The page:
Sudden onset blindness in cats


Sudden onset blindness in cats can be a very worrying and confusing disease.

For the affected cat they can become extremely disorientated and may behave in a strange and unusual way. They may wander apparently aimlessly, may bump into things, and may become distressed. One of the difficulties is that it may not necessarily be obvious to an owner that the cat has become blind and it may only be when your cat is examined by a vet that you will know why they have started to behave strangely.

One of the signs that may be noticed though is that the pupils (the dark central part of the eye) usually become very dilated if a cat becomes blind. 

Causes of blindness in cats

There are many potential causes of blindness in the cat - some will cause a gradual slow deterioration in vision, and in these cases cats often learn to adapt to their reduced sight remarkably well showing few, if any, signs that they have any difficulty. However, if the blindness develops very rapidly then there is no chance for the cat to adapt and he or she will be very disorientated and confused. Some of the causes of sudden onset blindness include:

Optic neuritis

This is a condition where the optic nerves (the nerves that carries the visual information to the brain) become inflamed and as a result no longer function, causing blindness. This is a rare disease in cats.

Hypertension (high blood pressure)

Hypertension is an important disease in cats and one of the most common causes of acute onset blindness. With high blood pressure, damage can occur to small blood vessels in the back of the eye that can lead to bleeding, or fluid leaking out of the vessels. This may in turn cause the retina (the layer of light-sensitive cells that line the back of they eye and enable us to see) to become detached. If the retina is detached it can no longer function and blindness will occur. In some cats, high blood pressure may also cause some bleeding towards the front of the eye which can be easily seen.

Diseases of the brain

Because the visual signals pass through the optic nerves to the brain and are processed within the brain, if there are diseases affecting the brain (such as infections, inflammatory conditions or tumours) this can potentially lead to blindness.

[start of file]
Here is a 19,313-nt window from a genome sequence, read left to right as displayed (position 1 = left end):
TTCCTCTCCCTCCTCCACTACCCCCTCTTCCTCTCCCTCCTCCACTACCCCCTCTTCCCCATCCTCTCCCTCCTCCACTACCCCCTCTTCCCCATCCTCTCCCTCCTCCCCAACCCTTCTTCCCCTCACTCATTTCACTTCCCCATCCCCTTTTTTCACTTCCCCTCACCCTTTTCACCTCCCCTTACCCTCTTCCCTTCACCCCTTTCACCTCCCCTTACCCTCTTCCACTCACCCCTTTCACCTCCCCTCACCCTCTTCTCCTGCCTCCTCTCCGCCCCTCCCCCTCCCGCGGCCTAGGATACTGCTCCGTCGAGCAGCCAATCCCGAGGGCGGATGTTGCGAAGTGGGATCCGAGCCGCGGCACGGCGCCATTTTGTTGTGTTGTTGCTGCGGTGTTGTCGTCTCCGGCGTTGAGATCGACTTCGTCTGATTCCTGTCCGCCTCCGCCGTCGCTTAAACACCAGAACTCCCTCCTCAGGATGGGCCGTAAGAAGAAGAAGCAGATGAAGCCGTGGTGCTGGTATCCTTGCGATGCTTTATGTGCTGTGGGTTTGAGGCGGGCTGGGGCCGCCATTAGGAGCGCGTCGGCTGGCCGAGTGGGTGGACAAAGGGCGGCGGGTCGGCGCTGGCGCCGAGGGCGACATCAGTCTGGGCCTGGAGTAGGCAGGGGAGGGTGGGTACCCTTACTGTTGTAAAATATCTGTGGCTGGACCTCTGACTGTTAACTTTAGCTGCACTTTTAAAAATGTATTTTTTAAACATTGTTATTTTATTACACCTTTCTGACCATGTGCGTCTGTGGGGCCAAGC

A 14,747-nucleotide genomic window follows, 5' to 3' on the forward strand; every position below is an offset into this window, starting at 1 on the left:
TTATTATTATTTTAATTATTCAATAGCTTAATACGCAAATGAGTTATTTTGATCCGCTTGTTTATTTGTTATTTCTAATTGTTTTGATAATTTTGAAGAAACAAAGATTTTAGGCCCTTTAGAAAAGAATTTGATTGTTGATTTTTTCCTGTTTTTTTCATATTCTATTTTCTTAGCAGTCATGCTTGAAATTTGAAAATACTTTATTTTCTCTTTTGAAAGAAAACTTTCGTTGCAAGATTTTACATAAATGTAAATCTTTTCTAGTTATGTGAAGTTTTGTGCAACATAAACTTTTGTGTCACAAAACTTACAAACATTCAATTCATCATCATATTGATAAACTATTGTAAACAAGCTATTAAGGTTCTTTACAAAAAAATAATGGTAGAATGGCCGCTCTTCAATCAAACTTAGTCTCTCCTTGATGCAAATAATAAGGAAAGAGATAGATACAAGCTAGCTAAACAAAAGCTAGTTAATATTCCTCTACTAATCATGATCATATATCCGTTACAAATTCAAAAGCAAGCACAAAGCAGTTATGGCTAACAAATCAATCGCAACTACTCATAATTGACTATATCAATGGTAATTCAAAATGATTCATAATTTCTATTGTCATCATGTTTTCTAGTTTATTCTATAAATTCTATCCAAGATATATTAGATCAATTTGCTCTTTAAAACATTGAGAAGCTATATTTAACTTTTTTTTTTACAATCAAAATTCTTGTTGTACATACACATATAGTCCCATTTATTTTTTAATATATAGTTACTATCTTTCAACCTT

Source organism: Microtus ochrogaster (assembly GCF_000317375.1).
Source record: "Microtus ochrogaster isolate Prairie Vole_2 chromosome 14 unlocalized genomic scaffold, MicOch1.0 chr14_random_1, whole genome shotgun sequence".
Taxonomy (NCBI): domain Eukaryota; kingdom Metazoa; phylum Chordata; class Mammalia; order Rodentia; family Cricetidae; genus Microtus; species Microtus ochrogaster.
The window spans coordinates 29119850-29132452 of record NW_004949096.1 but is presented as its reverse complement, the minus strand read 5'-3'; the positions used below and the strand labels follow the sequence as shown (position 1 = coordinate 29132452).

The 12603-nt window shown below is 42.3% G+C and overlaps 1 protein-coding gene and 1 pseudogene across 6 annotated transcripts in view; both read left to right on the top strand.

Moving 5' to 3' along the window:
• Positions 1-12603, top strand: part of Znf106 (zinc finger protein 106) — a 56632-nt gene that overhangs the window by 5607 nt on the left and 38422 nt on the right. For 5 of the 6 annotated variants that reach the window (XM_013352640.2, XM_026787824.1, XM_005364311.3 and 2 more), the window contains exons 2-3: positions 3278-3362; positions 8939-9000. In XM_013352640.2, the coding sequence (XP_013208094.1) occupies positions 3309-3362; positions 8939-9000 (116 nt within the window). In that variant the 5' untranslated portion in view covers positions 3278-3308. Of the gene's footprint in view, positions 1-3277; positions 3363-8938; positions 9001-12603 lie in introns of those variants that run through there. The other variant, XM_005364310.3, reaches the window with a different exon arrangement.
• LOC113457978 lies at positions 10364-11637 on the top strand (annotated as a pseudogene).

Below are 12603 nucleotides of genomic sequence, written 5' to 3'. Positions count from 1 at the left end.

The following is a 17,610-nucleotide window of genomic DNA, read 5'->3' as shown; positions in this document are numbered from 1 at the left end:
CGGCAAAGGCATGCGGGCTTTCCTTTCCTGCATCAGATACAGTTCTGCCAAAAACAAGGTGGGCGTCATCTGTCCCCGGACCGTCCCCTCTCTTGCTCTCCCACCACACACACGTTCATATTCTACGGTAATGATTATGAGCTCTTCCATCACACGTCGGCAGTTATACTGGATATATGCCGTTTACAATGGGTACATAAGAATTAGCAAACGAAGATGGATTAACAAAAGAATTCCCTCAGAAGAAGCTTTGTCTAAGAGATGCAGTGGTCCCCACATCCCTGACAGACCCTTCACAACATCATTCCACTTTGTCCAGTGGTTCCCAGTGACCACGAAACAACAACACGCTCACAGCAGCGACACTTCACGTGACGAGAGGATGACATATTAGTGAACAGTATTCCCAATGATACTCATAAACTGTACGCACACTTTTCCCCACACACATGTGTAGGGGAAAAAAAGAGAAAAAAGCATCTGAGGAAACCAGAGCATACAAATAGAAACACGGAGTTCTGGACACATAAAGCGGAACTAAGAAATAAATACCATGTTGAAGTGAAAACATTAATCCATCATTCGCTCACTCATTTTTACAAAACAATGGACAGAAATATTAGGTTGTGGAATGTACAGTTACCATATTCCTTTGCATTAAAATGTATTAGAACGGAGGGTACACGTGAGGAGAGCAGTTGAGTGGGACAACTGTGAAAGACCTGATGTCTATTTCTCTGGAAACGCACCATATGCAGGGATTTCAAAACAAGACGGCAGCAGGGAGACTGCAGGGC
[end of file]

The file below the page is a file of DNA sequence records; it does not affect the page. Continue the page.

Retinal degeneration

Just as with humans, cats can suffer with degeneration of the layer of light sensitive cells at the back of the eye (the retina) which is responsible for vision. When this occurs it is often a slow process, which allows cats time to adjust to their reduced vision. However, on rare occasions this can be sudden in onset.


Your vet will first want to confirm or establish that blindness is the cause of your cats clinical signs. This is usually very straightforward and involves some simple examination techniques.

Once blindness is confirmed, because there are a number of potential underlying causes, careful further evaluation will be required. Investigations will include:

  • Careful examination of the eye - many causes of blindness may be evident through careful examination of the eye with an ophthalmoscope (the instrument a vet or doctor uses to examine structures within the eye).
  • Measurement of blood pressure - as hypertension is one of the common causes of blindness, your vet will want to measure your cat's blood pressure. This is easier than it sounds, and as in humans is usually done by wrapping an cuff around a leg which is inflated and deflated while blood flow is detected through a vessel below the cuff.
  • Routine blood and urine tests - these will usually be done to help detect underlying diseases. For example, chronic kidney disease (kidney failure) is a common cause of high blood pressure in cats.
  • Brain scans - in some cases, especially if disease of the brain is suspected, your vet may suggest a brain scan is done (an MRI or CT scan). It is possible that your vet will refer you to a special clinic for this.

Treatment and prognosis

The treatment for acute onset blindness will vary according to the underlying cause, but may often involve use of medications (eg, tablets to reduce blood pressure or relieve inflammation). In some cases the underlying cause of the blindness will be reversible and normal vision may return. However, in other cases, even if the underlying cause is resolved, the damage to the sight may be permanent and there may be no change or improvement in the cat's vision.

Adjusting to loss of sight

Even if vision does not return, cats are actually very good at adjusting to loss of sight. They compensate remarkably well by using their senses of hearing, smell and touch (using their whiskers to prevent bumping into objects). However, sudden loss of sight is obviously initially very distressing for a cat. They may bump into objects in the house or garden or become withdrawn and only go where they feel very safe.

Caring for a blind cat has challenges. Affected cats will adjust well but certain changes will make their lives a lot happier. Furniture should be kept in the same position and resources (food, water, litter trays) made easily accessible. Care should be taken to avoid noisy approaches and any children should be told to move slowly, quietly and be careful not to frighten the cat who cannot see them coming.

Blind cats may be able to go outside, but only into an enclosed garden as they may otherwise lose their way or be vulnerable to attack by other cats or dogs. Over time, and with a constant environment that does not change, most blind cats will adapt extremely well and live a very happy life.